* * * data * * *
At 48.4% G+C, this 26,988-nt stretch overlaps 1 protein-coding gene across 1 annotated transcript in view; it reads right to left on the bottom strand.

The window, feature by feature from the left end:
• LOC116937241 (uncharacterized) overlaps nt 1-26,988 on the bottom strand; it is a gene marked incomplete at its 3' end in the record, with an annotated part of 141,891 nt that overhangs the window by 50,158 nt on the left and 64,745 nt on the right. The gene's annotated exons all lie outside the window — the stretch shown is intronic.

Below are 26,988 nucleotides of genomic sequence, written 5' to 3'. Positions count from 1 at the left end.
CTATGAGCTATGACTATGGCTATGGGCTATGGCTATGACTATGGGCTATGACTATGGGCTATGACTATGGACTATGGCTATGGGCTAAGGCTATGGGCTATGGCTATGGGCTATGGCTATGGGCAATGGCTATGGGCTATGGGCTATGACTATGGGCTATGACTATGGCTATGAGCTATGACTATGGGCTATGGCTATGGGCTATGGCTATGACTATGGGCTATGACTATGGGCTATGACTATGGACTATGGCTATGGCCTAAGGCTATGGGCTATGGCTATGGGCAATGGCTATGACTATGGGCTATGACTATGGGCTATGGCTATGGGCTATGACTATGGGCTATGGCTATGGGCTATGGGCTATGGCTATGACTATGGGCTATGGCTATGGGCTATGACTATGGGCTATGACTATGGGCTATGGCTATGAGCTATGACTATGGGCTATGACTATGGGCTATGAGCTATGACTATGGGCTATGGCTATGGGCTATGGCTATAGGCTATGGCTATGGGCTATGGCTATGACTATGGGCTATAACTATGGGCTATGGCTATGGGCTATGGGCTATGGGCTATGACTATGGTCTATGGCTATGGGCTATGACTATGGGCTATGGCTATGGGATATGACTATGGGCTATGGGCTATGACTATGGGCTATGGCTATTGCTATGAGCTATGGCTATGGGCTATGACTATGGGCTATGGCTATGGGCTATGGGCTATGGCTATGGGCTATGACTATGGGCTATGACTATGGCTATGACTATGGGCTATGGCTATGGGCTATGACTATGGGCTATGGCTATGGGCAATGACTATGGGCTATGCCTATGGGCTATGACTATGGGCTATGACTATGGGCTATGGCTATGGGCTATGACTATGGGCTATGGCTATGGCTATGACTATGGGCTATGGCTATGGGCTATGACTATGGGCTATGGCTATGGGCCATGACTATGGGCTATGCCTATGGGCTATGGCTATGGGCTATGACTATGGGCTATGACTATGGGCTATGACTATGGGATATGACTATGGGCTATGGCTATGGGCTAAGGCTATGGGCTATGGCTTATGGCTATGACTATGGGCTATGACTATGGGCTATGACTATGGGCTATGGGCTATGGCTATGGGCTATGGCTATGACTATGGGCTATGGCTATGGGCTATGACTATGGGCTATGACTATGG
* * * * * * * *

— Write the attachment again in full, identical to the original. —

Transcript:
At 48.4% G+C, this 26,988-nt stretch overlaps 1 protein-coding gene across 1 annotated transcript in view; it reads right to left on the bottom strand.

The window, feature by feature from the left end:
• LOC116937241 (uncharacterized) overlaps nt 1-26,988 on the bottom strand; it is a gene marked incomplete at its 3' end in the record, with an annotated part of 141,891 nt that overhangs the window by 50,158 nt on the left and 64,745 nt on the right. The gene's annotated exons all lie outside the window — the stretch shown is intronic.

Below are 26,988 nucleotides of genomic sequence, written 5' to 3'. Positions count from 1 at the left end.
CTATGAGCTATGACTATGGCTATGGGCTATGGCTATGACTATGGGCTATGACTATGGGCTATGACTATGGACTATGGCTATGGGCTAAGGCTATGGGCTATGGCTATGGGCTATGGCTATGGGCAATGGCTATGGGCTATGGGCTATGACTATGGGCTATGACTATGGCTATGAGCTATGACTATGGGCTATGGCTATGGGCTATGGCTATGACTATGGGCTATGACTATGGGCTATGACTATGGACTATGGCTATGGCCTAAGGCTATGGGCTATGGCTATGGGCAATGGCTATGACTATGGGCTATGACTATGGGCTATGGCTATGGGCTATGACTATGGGCTATGGCTATGGGCTATGGGCTATGGCTATGACTATGGGCTATGGCTATGGGCTATGACTATGGGCTATGACTATGGGCTATGGCTATGAGCTATGACTATGGGCTATGACTATGGGCTATGAGCTATGACTATGGGCTATGGCTATGGGCTATGGCTATAGGCTATGGCTATGGGCTATGGCTATGACTATGGGCTATAACTATGGGCTATGGCTATGGGCTATGGGCTATGGGCTATGACTATGGTCTATGGCTATGGGCTATGACTATGGGCTATGGCTATGGGATATGACTATGGGCTATGGGCTATGACTATGGGCTATGGCTATTGCTATGAGCTATGGCTATGGGCTATGACTATGGGCTATGGCTATGGGCTATGGGCTATGGCTATGGGCTATGACTATGGGCTATGACTATGGCTATGACTATGGGCTATGGCTATGGGCTATGACTATGGGCTATGGCTATGGGCAATGACTATGGGCTATGCCTATGGGCTATGACTATGGGCTATGACTATGGGCTATGGCTATGGGCTATGACTATGGGCTATGGCTATGGCTATGACTATGGGCTATGGCTATGGGCTATGACTATGGGCTATGGCTATGGGCCATGACTATGGGCTATGCCTATGGGCTATGGCTATGGGCTATGACTATGGGCTATGACTATGGGCTATGACTATGGGATATGACTATGGGCTATGGCTATGGGCTAAGGCTATGGGCTATGGCTTATGGCTATGACTATGGGCTATGACTATGGGCTATGACTATGGGCTATGGGCTATGGCTATGGGCTATGGCTATGACTATGGGCTATGGCTATGGGCTATGACTATGGGCTATGACTATGG